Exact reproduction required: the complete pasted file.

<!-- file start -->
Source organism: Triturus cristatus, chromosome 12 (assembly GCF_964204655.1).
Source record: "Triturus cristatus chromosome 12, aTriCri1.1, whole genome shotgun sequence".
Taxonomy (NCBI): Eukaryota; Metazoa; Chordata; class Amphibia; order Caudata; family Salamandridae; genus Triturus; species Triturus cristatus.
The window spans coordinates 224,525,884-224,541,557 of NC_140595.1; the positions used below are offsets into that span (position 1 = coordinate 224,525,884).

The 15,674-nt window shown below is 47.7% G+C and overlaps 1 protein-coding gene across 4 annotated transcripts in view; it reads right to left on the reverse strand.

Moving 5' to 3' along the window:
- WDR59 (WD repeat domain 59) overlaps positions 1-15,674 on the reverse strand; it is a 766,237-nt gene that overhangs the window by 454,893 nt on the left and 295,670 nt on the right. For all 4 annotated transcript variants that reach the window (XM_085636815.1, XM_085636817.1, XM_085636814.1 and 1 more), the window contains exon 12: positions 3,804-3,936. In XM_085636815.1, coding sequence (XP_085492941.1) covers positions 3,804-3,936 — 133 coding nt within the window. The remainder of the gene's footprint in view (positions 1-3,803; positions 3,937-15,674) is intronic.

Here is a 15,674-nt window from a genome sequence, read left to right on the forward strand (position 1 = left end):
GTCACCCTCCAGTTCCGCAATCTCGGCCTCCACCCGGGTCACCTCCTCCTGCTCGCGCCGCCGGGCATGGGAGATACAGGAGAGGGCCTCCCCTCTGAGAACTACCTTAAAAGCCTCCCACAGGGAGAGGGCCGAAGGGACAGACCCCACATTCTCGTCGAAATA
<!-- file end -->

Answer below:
Source organism: Triturus cristatus, chromosome 12 (assembly GCF_964204655.1).
Source record: "Triturus cristatus chromosome 12, aTriCri1.1, whole genome shotgun sequence".
Taxonomy (NCBI): Eukaryota; Metazoa; Chordata; class Amphibia; order Caudata; family Salamandridae; genus Triturus; species Triturus cristatus.
The window spans coordinates 224,525,884-224,541,557 of NC_140595.1; the positions used below are offsets into that span (position 1 = coordinate 224,525,884).

The 15,674-nt window shown below is 47.7% G+C and overlaps 1 protein-coding gene across 4 annotated transcripts in view; it reads right to left on the reverse strand.

Moving 5' to 3' along the window:
- WDR59 (WD repeat domain 59) overlaps positions 1-15,674 on the reverse strand; it is a 766,237-nt gene that overhangs the window by 454,893 nt on the left and 295,670 nt on the right. For all 4 annotated transcript variants that reach the window (XM_085636815.1, XM_085636817.1, XM_085636814.1 and 1 more), the window contains exon 12: positions 3,804-3,936. In XM_085636815.1, coding sequence (XP_085492941.1) covers positions 3,804-3,936 — 133 coding nt within the window. The remainder of the gene's footprint in view (positions 1-3,803; positions 3,937-15,674) is intronic.

Here is a 15,674-nt window from a genome sequence, read left to right on the forward strand (position 1 = left end):
GTCACCCTCCAGTTCCGCAATCTCGGCCTCCACCCGGGTCACCTCCTCCTGCTCGCGCCGCCGGGCATGGGAGATACAGGAGAGGGCCTCCCCTCTGAGAACTACCTTAAAAGCCTCCCACAGGGAGAGGGCCGAAGGGACAGACCCCACATTCTCGTCGAAATA